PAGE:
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Triumph 2000/2500

Triumph 2000/2500 Published: 2nd Jan 2018 - 0 Comments - Be the first, contribute now!

Triumph 2000/2500
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The Triumph 2000, along with its various derivatives, were highly successful until their demise in the late 1970s (displaced by the expanded Rover SD1 range) and remarkably, considering their incredibly short development time of just two years and many still survive and offer a great opportunity for the classic family daily driver who is after something with class and typical Triumph club and specialist support.


When new, its main rival was the advanced Rover P6 but the more orthodox Triumph scored with its silkier six-cylinder engine and overdrive; it still does and they make good family classics that are not out of place on modern roads. The 2.5-litre is basically a TR6 engine with a milder camshaft taken from the 2000 saloon for 132bhp which means they perform well, unlike the too sedate, albeit smooth 2000. Handling was good in its day apart from the tendency for the front end to smartly ‘lean over’ when cornering although largely eradicated on the later 2500S with its thicker front antiroll bar. Ride, despite the rear suspension taken from the TR4A, is only average although they are still comfy cruisers and really handy holdalls in estate guise.


In common with other Triumph saloons, with the exception of Dolomite Sprints, they remain very good value even though values are on the move. That said top 2000s can be had for less than £5000 with the 2500/PI only a couple of grand more plus average cars are easy sub £3000 buys, although given how little the best models still sell for, it’s false economy to buy one with the intent to ‘do up’. While not so proficient, club and specialist support is good (Chris Witor is main man and go to plus it’s good body and interior parts that are starting to dry up.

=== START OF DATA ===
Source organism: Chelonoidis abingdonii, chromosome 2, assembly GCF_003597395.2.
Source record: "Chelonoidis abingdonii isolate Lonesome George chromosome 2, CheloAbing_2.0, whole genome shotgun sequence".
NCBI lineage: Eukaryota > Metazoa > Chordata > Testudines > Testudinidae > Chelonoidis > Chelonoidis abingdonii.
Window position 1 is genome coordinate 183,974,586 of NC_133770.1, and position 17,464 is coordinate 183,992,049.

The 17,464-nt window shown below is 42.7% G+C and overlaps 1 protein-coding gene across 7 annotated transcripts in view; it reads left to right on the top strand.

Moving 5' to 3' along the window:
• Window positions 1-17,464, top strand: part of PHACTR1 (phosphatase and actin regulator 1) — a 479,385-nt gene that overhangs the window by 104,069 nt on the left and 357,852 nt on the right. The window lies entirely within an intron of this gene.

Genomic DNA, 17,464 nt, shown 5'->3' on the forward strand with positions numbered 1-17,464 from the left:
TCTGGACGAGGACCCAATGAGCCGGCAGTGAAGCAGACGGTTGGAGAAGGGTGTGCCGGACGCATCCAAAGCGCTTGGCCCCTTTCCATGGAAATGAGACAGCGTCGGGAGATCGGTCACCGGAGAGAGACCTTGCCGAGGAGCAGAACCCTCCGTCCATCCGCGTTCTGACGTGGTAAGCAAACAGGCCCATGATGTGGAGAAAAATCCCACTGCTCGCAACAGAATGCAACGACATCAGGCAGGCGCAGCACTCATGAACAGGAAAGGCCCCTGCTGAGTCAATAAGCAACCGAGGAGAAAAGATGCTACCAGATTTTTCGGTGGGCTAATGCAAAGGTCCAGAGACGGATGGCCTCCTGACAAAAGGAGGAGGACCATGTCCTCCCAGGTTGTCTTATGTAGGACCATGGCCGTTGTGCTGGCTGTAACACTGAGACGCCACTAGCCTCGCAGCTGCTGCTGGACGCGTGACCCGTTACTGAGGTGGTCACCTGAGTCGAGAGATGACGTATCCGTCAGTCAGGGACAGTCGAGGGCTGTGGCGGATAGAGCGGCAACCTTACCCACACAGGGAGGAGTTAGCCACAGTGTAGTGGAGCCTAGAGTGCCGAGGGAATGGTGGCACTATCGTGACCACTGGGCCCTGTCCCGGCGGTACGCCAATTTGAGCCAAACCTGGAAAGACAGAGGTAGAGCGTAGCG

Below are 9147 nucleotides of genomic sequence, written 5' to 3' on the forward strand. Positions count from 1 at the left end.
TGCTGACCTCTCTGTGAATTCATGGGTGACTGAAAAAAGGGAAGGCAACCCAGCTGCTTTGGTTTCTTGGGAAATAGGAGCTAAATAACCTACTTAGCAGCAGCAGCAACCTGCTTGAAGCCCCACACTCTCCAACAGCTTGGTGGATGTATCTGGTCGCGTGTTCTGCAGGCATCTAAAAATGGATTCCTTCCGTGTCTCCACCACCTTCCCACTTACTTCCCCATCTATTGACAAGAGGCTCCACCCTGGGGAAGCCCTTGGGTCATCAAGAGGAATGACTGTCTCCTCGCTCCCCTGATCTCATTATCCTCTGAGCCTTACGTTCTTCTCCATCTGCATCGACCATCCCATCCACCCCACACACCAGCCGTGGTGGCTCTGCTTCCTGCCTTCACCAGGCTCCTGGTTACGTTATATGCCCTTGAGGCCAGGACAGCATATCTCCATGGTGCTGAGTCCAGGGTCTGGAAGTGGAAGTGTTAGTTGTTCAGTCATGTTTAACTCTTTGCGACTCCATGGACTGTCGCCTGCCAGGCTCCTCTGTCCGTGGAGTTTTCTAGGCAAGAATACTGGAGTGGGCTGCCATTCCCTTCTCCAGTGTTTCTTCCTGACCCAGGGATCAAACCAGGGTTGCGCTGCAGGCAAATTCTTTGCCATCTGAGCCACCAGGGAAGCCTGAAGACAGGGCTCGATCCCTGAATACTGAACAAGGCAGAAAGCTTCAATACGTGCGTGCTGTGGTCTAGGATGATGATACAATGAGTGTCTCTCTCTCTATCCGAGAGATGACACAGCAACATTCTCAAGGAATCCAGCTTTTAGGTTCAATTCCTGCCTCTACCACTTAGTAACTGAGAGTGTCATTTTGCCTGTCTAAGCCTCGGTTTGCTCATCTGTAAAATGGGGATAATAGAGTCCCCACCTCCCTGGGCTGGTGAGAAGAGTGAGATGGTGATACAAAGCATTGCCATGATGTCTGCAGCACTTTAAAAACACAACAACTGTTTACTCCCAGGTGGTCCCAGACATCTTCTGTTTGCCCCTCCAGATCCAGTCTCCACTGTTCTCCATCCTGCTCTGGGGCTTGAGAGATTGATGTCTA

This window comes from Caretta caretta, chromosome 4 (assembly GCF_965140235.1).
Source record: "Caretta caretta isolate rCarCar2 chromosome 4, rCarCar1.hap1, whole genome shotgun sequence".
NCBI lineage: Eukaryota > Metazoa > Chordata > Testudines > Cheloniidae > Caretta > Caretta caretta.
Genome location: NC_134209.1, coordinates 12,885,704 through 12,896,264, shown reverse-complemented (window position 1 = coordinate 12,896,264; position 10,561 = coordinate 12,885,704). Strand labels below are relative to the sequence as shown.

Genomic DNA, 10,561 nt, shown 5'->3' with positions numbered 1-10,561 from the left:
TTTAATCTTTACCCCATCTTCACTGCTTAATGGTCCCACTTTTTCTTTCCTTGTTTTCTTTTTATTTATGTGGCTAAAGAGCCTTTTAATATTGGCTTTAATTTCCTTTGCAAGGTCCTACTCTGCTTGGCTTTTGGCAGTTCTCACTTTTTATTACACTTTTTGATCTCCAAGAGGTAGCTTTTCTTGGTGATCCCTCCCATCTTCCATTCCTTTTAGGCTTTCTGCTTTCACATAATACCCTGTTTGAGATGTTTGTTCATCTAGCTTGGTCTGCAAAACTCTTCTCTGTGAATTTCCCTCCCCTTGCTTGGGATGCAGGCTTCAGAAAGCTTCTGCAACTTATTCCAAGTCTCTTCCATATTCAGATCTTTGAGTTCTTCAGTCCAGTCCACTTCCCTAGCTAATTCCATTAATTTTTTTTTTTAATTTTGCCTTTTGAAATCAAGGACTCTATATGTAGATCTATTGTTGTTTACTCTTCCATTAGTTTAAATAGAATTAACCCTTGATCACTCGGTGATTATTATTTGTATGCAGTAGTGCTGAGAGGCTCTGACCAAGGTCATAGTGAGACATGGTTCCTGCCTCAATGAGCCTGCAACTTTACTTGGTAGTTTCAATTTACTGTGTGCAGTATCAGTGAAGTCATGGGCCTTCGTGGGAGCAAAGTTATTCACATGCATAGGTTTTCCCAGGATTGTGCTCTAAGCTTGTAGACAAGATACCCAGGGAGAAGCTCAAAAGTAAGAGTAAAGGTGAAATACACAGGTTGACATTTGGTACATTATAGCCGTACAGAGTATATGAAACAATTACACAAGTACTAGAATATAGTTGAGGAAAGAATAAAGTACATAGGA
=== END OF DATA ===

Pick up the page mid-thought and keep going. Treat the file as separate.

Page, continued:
1963 Barb is launched, initially as the 2000 saloon using old Standard engine with twin carbs for 90bhp

1965 Estate launched with uprated rear suspension that October plus minor interior revamp the following month

1968 That July sees the 2.5PI introduced with detuned TR5PI engine (132bhp), sportier suspension and added luxury

1969 Mk2 range with longer, restyled body and improved interior. Power steering becomes a 2000 option, alternator now fitted

1974 Simpler 2500TC joins the range; similar to PI but uses twin SU carbs. Slight styling and interior revise with Stag-like radiator grille

1975 Engine upgrades all round. 2500S with 106bhp engine and thicker front anti-roll bar plus Stag wheels. Range dropped in 1977 as SD1 takes over

Best models


Regarded as the best all rounder thanks to more power (running on carbs) and sportier suspension plus Stag wheels and added appointments


One for the purest, especially Mk1 range, and values will reflect this over time, particularly if the original injection system is fitted


Almost BMW-like in style and prestige plus are hand-size holdalls; better, roomier five-door alternatives to Scimitar GTEs

Top five faults


Due to lowly interest and values, many cars are bodged so it’s best to buy a top 2000 rather than a scrappy 2500S and restos are false economies.


May 1974 on appear to be most rot-prone of all. The most common problem concerns rotten sills and footwells, while rear suspension pick-up points also dissolve, as do the top spring mountings on the rear suspension, which can also sag.


Excessive crankshaft end float is the major concern. Check for movement at the crank pulley. Repair work signal an engine strip down but up to 12-thou means a simple replacement of the thrust washer. Cylinder heads are known to crack.


If noisy then a lack of oil may well have ruined the layshaft. Clonks on take-up may be U/Js (cheap), worn driveshafts or cracked diff mountings (expensive).

Rear suspension

Clonking indicates wear in the six universal joints or (more likely) play in the driveshaft splines. Complete failure is rare, but the rear will get twitchy when accelerating.

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